In fact, once the rose-colored glasses are lifted, this is a simple risk calculation. On the one hand, China continues to dangle the prospects of cheap labor, lax regulations, illegal export subsidies, and one of the world’s largest masses of humanity spending like drunken sailors in an orgy of consumption.

On the other hand, Beijing’s autocrats are imposing increasingly onerous conditions of market entry. These include the requirement of a local “joint venture” partner, the forced transfer of one’s technology, and stringent currency controls. In addition, wages that used to be cheap are rising, already severely polluted water is in increasingly short supply, and air quality continues to deteriorate further from abysmal levels. Dickensian England never looked this grim or gray.

There is also this stark risk factor: Any company that does business with China risks having all forms of its intellectual property stolen. Sadly, this risk starts from the moment a business executive takes a laptop or a cell phone through Chinese customs and has one’s data stripped clean—most S&P 500 companies don’t even allow their executives to bring their laptops or phones to China. __ National Interest

Foreign banks pulling money out of China at rapid rate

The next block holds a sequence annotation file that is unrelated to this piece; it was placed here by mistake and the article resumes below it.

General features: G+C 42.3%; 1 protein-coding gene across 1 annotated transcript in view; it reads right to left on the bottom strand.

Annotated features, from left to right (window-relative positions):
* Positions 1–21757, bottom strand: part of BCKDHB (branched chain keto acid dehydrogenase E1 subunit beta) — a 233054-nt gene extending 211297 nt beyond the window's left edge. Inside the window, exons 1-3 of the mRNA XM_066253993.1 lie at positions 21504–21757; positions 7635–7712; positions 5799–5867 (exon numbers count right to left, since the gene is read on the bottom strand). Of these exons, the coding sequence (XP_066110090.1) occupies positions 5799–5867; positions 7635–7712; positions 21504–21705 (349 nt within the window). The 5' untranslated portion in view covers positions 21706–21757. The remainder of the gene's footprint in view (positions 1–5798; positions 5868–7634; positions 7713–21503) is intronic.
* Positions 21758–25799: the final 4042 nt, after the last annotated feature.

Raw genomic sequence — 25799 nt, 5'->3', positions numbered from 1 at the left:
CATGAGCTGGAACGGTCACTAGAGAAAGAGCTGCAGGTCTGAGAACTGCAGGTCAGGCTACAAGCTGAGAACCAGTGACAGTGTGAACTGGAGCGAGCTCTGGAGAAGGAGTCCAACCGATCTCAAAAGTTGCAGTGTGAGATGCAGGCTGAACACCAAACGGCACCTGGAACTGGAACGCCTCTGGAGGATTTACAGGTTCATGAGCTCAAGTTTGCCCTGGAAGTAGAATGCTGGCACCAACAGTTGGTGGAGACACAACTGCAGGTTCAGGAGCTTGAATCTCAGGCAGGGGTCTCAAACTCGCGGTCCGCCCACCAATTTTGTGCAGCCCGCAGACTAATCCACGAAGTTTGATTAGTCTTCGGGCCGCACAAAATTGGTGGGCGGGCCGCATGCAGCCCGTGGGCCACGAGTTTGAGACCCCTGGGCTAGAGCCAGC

Russia is the same way, of course. Anyone foolish enough to buy into Russia risks having it all taken away by an inner circle of criminals that has no regard for property rights or rule of law.

Both Russia and China are quickly becoming banana republics without the bananas. Instead, they are growing deadly crops of nuclear missiles and submarines — and governments that are run by bullying kleptocrats all wanting to become “the king of the world.”

As these two belligerent empires take neighborhood bellicosity to new levels to achieve regional pre-eminence, they are creating a sudden friendliness toward the United States among most nations in their neighborhoods. And when all the pretence is scraped away, despite all protestations of friendship, they are each others’ greatest natural enemies.

Russia will continue to suffer from the effects of declining oil prices. The revenue from this commodity had been used to sustain internal cohesion. With this revenue now severely drained, Russia will devolve into a confederation or even fragment into secessionist parts by 2040. The future of Russian nuclear weapons will become a crucial strategic issue as this devolution takes place.